If you’re tired of looking at your outdated kitchen, but feel replacement would be impractical, you’re not alone. In 2014, consumers will be trying to find solutions they can afford to do themselves. Check out these three DIY remodeling trends for simple and unique ways to refresh the most used rooms in the home.

1. Mini-makeover kits
You may be the type who prefers to opt out when it comes to getting your hands dirty. If so, you will be pleased to know that as the DIY or the “do-it-yourself” movement grows, so are the increasingly easy product/project solutions.

Many larger retailers have caught on to this home DIY trend and have begun stocking mini-makeover kits. Each kit is designed for a specific project with simple application tools.

Among the hottest right now: kits that include everything you need for countertop, cabinet or appliance refinishing. The new Giani Granite countertop kit covers all typical existing counter surfaces and transforms your laminate or composite material into the look of natural granite. These kits stress the ease of application as “being easy enough for anyone.”

Nuvo Cabinet refinishing kits are designed for the DIYer who is looking for an easy makeover project. They do not require pre-priming, sanding or even removing the cabinet doors. So before you hire a contractor, check out the mini-makeover movement because remodeling may now be simple enough for even the most DIY challenged.

2. Upcycling
Upcycling is the process of converting old or discarded materials into something useful and often beautiful. For example: using slices of used corks to create a cork mosaic backsplash. Home decor artist Nicole Fleming agrees, “There seems to be something more genuine about the story and pride each repurposing project provides compared to owning something that has been mass manufactured.”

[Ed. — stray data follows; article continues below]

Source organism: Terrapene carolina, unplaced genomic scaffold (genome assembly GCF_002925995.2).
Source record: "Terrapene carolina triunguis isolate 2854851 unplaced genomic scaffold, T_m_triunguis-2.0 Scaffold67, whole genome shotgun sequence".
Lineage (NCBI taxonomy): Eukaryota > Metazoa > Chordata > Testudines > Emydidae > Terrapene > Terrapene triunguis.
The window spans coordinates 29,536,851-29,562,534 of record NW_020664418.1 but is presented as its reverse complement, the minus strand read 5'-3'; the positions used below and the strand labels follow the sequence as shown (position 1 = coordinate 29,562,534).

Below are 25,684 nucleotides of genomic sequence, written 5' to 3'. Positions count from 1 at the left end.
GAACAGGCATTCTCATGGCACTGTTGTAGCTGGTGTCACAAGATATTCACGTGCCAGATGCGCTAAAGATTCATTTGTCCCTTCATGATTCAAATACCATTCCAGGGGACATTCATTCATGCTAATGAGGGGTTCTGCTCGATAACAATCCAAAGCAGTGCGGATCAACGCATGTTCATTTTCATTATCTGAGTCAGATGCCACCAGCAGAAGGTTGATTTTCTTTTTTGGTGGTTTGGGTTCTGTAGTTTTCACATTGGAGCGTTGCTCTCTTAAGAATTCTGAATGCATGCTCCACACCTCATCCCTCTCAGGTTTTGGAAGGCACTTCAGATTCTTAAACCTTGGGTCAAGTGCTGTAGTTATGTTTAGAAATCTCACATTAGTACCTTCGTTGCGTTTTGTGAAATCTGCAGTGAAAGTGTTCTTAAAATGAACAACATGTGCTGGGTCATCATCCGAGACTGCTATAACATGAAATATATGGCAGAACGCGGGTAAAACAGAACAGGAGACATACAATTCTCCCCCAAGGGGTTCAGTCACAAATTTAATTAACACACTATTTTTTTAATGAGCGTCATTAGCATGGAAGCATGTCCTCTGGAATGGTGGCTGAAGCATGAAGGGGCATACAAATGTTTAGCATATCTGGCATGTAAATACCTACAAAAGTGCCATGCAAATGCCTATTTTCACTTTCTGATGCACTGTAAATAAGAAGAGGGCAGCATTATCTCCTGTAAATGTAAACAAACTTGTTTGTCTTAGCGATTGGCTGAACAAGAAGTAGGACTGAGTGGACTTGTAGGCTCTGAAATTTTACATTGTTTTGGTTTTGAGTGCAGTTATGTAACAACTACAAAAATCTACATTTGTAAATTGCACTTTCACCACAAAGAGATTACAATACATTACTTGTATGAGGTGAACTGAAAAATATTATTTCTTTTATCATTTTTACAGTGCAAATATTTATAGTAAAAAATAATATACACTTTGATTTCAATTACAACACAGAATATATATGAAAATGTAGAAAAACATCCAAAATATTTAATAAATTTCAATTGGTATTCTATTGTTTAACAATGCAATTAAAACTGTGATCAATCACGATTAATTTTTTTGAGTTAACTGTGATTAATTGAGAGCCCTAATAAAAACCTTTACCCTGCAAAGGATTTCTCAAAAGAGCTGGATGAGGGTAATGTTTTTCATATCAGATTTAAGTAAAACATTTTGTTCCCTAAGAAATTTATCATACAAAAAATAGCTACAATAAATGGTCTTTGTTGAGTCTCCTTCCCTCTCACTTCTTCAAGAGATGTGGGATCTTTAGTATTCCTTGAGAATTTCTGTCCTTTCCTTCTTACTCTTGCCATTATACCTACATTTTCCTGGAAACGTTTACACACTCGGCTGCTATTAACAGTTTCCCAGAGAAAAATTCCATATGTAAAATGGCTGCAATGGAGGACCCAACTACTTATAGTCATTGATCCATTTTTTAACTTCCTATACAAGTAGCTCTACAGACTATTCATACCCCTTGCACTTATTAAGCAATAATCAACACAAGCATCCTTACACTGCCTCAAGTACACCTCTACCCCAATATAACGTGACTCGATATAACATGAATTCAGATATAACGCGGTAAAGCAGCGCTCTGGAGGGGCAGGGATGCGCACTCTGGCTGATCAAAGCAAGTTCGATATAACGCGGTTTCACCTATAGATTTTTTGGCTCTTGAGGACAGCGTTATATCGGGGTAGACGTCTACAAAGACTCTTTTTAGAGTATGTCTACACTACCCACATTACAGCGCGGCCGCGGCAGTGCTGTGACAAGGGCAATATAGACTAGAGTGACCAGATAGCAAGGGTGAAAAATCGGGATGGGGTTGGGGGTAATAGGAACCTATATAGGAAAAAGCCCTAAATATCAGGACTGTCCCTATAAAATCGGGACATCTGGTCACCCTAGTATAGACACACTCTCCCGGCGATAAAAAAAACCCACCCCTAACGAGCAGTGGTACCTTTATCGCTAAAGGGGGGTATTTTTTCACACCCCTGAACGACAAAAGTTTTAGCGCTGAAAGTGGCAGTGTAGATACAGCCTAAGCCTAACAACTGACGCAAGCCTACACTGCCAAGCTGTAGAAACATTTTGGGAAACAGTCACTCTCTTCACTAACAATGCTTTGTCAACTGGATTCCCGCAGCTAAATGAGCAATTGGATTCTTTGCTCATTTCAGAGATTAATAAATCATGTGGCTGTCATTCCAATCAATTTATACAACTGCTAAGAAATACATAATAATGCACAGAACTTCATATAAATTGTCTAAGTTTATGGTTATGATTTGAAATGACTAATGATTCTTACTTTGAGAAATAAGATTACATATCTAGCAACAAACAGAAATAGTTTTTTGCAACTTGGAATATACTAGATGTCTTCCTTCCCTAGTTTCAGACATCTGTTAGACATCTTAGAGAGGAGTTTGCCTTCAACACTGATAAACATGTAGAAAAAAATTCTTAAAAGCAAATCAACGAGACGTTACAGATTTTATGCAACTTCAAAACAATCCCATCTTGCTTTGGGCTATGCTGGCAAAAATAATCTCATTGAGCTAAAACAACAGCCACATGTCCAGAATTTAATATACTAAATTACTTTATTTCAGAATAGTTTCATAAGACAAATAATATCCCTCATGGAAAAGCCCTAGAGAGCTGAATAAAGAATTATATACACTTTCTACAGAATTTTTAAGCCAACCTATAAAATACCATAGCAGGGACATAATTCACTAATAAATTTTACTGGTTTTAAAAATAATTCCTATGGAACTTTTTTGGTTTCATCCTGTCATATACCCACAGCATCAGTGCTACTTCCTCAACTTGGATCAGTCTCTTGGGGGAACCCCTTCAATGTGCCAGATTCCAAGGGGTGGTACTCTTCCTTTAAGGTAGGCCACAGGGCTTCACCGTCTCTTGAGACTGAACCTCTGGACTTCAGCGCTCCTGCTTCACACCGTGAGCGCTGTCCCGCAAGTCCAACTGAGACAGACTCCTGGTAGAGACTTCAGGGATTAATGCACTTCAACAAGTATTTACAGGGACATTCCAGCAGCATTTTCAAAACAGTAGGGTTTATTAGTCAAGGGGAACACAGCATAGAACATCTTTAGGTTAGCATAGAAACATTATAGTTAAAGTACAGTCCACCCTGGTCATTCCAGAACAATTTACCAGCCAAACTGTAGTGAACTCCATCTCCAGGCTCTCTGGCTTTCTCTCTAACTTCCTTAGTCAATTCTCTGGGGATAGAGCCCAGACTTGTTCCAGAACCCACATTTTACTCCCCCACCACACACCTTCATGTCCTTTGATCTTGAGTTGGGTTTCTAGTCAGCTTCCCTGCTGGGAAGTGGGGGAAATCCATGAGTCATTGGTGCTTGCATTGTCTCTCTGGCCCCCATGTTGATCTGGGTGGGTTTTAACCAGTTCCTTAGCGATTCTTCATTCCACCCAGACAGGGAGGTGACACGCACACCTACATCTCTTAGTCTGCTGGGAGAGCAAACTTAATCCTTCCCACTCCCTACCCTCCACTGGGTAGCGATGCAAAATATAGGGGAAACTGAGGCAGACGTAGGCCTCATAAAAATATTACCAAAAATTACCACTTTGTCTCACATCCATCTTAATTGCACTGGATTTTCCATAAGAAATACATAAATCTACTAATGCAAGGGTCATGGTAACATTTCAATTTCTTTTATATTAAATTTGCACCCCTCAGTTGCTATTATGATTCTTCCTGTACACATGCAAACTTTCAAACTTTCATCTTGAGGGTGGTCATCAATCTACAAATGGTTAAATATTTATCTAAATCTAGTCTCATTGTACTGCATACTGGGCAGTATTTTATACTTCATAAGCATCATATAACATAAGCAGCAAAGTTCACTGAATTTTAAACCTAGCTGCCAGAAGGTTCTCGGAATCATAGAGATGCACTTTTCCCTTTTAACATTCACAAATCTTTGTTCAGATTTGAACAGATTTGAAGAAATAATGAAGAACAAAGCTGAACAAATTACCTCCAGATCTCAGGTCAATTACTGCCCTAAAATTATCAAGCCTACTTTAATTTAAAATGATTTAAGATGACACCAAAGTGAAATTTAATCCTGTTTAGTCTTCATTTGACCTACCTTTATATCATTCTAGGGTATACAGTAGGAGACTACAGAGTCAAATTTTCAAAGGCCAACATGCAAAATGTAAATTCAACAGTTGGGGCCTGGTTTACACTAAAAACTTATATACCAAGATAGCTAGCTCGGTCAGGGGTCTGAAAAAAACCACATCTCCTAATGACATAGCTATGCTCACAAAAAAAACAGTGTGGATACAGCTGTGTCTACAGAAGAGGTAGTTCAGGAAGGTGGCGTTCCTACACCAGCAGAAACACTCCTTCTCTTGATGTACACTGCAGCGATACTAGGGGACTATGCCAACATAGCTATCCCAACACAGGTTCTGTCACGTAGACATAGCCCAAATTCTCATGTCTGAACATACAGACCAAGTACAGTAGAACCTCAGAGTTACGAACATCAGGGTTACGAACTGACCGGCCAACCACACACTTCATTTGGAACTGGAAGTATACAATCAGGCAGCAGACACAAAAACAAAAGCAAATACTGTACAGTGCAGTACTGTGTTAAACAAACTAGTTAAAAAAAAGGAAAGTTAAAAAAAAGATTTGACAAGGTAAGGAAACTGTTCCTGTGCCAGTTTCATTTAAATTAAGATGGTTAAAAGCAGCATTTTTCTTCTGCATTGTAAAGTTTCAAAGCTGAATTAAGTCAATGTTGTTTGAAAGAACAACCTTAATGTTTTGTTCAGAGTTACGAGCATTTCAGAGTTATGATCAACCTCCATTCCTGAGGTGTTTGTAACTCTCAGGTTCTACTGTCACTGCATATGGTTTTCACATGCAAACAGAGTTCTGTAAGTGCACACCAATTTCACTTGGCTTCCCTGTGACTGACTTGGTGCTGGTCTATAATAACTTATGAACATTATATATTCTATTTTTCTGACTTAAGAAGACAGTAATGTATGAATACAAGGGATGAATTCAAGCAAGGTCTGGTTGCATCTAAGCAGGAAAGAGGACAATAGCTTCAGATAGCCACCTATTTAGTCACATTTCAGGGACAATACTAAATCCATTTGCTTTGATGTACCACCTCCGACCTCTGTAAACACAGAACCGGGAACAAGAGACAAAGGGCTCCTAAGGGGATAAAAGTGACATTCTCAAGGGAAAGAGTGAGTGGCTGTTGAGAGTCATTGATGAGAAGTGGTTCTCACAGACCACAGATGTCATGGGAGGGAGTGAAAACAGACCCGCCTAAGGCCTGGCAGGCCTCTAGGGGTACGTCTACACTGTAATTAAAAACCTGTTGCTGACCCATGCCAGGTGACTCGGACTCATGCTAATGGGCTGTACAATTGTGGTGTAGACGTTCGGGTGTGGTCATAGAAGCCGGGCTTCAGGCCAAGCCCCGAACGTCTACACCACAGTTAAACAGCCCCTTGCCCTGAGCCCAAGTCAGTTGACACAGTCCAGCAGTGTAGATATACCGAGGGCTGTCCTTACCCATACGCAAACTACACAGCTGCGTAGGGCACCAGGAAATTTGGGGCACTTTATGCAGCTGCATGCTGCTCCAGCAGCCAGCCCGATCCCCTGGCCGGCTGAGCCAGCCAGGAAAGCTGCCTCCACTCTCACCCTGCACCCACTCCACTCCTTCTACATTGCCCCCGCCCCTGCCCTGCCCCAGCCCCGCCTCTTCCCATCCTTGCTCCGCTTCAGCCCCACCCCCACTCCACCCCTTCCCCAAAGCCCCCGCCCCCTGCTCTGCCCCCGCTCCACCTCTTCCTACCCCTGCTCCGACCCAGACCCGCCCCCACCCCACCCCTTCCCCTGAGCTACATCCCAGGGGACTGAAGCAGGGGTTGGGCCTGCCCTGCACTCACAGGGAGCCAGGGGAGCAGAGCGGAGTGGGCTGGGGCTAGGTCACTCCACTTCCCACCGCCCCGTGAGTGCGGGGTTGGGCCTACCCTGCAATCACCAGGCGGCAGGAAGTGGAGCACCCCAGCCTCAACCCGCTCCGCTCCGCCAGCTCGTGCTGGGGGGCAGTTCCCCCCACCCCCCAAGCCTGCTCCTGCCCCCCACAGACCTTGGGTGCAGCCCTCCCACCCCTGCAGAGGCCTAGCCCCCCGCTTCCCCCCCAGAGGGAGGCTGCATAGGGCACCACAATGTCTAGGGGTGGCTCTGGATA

Upcycling also makes a positive impact on the environment. When you upcycle, you remove items from the global garbage print. Some avid upcyclers even argue that repurposing instead of recycling can actually be more beneficial because recycling requires energy or water to break down materials, while upcycling only requires your own resourceful creativity. So instead of throwing out your junk try the smart alternative of upcycling by turning your throw aways into something genuinely sensational.

3. Pin-spiration
Many homeowners wanting to spruce up their kitchen, struggle with knowing where to begin. When looking for kitchen design inspiration, start your project online. Turn to popular social networking sites that focus on sharing innovative ideas. Among the hottest right now is Pinterest, whose focus provides tips on everything from small decor crafts to full room renovations.  Pinterest also allows you to engage with other users and discuss projects, helping to work out any remodeling hurdles.

Large hardware companies like Home Depot and Lowes - as well as the remodeling HGTV Network have caught on to this useful online plethora of tips. They understand why one single place to get millions of ideas and tutorials on home projects holds such importance.
Before you decide a kitchen refresh is too difficult or impractical, check out these three popular trends and begin making what you have, look like a million bucks.

Read more from Journal Sentinel: http://www.jsonline.com/sponsoredarticles/kitchen/kitchen-makeover-3-simple-tips-for-beauty-on-a-budget8087250102-252437961.html#ixzz2xBMuJEty